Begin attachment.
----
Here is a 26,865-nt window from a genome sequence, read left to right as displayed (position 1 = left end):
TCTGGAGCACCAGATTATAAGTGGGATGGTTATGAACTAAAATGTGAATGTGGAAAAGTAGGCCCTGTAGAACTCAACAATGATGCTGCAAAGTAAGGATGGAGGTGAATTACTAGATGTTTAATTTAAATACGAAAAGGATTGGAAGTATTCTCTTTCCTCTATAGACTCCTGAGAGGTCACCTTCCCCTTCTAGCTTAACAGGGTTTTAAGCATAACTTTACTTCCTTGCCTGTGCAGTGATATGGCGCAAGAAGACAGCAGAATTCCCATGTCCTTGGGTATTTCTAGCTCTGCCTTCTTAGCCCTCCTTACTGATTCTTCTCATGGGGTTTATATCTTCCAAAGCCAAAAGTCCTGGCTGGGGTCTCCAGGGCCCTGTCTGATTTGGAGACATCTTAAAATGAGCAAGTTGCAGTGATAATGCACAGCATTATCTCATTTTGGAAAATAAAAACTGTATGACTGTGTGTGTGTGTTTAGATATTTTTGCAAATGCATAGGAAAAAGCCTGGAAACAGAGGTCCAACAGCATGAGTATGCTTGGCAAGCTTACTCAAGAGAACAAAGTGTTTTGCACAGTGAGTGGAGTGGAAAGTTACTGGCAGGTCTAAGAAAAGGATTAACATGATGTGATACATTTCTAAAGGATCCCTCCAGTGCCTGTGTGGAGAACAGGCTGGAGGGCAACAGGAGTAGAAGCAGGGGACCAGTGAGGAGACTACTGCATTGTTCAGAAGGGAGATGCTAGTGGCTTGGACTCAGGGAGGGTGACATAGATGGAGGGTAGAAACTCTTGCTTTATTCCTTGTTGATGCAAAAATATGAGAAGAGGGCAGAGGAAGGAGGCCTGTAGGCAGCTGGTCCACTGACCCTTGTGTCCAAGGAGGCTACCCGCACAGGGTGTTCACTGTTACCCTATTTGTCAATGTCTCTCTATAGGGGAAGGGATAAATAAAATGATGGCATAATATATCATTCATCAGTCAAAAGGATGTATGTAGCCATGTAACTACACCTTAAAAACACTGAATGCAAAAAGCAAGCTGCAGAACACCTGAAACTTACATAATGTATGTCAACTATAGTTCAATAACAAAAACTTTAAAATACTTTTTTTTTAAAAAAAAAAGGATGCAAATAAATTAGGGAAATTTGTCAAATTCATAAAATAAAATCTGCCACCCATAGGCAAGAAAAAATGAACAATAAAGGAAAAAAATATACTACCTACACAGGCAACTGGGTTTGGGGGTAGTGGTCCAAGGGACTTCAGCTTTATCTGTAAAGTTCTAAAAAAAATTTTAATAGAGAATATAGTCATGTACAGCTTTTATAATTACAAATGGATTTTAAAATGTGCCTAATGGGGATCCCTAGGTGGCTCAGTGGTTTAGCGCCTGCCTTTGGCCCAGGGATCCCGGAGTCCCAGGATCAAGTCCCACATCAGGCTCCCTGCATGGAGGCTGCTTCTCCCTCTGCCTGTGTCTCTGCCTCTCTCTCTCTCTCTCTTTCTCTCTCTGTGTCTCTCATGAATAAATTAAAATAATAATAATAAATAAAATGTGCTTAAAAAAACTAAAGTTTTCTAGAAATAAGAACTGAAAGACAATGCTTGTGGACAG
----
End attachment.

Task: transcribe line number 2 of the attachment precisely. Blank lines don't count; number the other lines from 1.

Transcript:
TCTGGAGCACCAGATTATAAGTGGGATGGTTATGAACTAAAATGTGAATGTGGAAAAGTAGGCCCTGTAGAACTCAACAATGATGCTGCAAAGTAAGGATGGAGGTGAATTACTAGATGTTTAATTTAAATACGAAAAGGATTGGAAGTATTCTCTTTCCTCTATAGACTCCTGAGAGGTCACCTTCCCCTTCTAGCTTAACAGGGTTTTAAGCATAACTTTACTTCCTTGCCTGTGCAGTGATATGGCGCAAGAAGACAGCAGAATTCCCATGTCCTTGGGTATTTCTAGCTCTGCCTTCTTAGCCCTCCTTACTGATTCTTCTCATGGGGTTTATATCTTCCAAAGCCAAAAGTCCTGGCTGGGGTCTCCAGGGCCCTGTCTGATTTGGAGACATCTTAAAATGAGCAAGTTGCAGTGATAATGCACAGCATTATCTCATTTTGGAAAATAAAAACTGTATGACTGTGTGTGTGTGTTTAGATATTTTTGCAAATGCATAGGAAAAAGCCTGGAAACAGAGGTCCAACAGCATGAGTATGCTTGGCAAGCTTACTCAAGAGAACAAAGTGTTTTGCACAGTGAGTGGAGTGGAAAGTTACTGGCAGGTCTAAGAAAAGGATTAACATGATGTGATACATTTCTAAAGGATCCCTCCAGTGCCTGTGTGGAGAACAGGCTGGAGGGCAACAGGAGTAGAAGCAGGGGACCAGTGAGGAGACTACTGCATTGTTCAGAAGGGAGATGCTAGTGGCTTGGACTCAGGGAGGGTGACATAGATGGAGGGTAGAAACTCTTGCTTTATTCCTTGTTGATGCAAAAATATGAGAAGAGGGCAGAGGAAGGAGGCCTGTAGGCAGCTGGTCCACTGACCCTTGTGTCCAAGGAGGCTACCCGCACAGGGTGTTCACTGTTACCCTATTTGTCAATGTCTCTCTATAGGGGAAGGGATAAATAAAATGATGGCATAATATATCATTCATCAGTCAAAAGGATGTATGTAGCCATGTAACTACACCTTAAAAACACTGAATGCAAAAAGCAAGCTGCAGAACACCTGAAACTTACATAATGTATGTCAACTATAGTTCAATAACAAAAACTTTAAAATACTTTTTTTTTAAAAAAAAAAGGATGCAAATAAATTAGGGAAATTTGTCAAATTCATAAAATAAAATCTGCCACCCATAGGCAAGAAAAAATGAACAATAAAGGAAAAAAATATACTACCTACACAGGCAACTGGGTTTGGGGGTAGTGGTCCAAGGGACTTCAGCTTTATCTGTAAAGTTCTAAAAAAAATTTTAATAGAGAATATAGTCATGTACAGCTTTTATAATTACAAATGGATTTTAAAATGTGCCTAATGGGGATCCCTAGGTGGCTCAGTGGTTTAGCGCCTGCCTTTGGCCCAGGGATCCCGGAGTCCCAGGATCAAGTCCCACATCAGGCTCCCTGCATGGAGGCTGCTTCTCCCTCTGCCTGTGTCTCTGCCTCTCTCTCTCTCTCTCTTTCTCTCTCTGTGTCTCTCATGAATAAATTAAAATAATAATAATAAATAAAATGTGCTTAAAAAAACTAAAGTTTTCTAGAAATAAGAACTGAAAGACAATGCTTGTGGACAG